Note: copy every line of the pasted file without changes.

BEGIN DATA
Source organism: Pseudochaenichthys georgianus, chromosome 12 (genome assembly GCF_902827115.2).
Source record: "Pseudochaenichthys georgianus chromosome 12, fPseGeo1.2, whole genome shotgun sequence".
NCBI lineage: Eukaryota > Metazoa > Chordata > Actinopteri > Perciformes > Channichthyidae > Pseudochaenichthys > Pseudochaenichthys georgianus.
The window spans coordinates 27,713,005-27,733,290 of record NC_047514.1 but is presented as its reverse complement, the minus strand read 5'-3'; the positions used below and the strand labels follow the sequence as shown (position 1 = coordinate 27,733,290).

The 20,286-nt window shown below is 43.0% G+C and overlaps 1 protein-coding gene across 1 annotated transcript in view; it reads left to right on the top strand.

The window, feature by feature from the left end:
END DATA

Source organism: Pseudochaenichthys georgianus, chromosome 12 (genome assembly GCF_902827115.2).
Source record: "Pseudochaenichthys georgianus chromosome 12, fPseGeo1.2, whole genome shotgun sequence".
NCBI lineage: Eukaryota > Metazoa > Chordata > Actinopteri > Perciformes > Channichthyidae > Pseudochaenichthys > Pseudochaenichthys georgianus.
The window spans coordinates 27,713,005-27,733,290 of record NC_047514.1 but is presented as its reverse complement, the minus strand read 5'-3'; the positions used below and the strand labels follow the sequence as shown (position 1 = coordinate 27,733,290).

The 20,286-nt window shown below is 43.0% G+C and overlaps 1 protein-coding gene across 1 annotated transcript in view; it reads left to right on the top strand.

The window, feature by feature from the left end: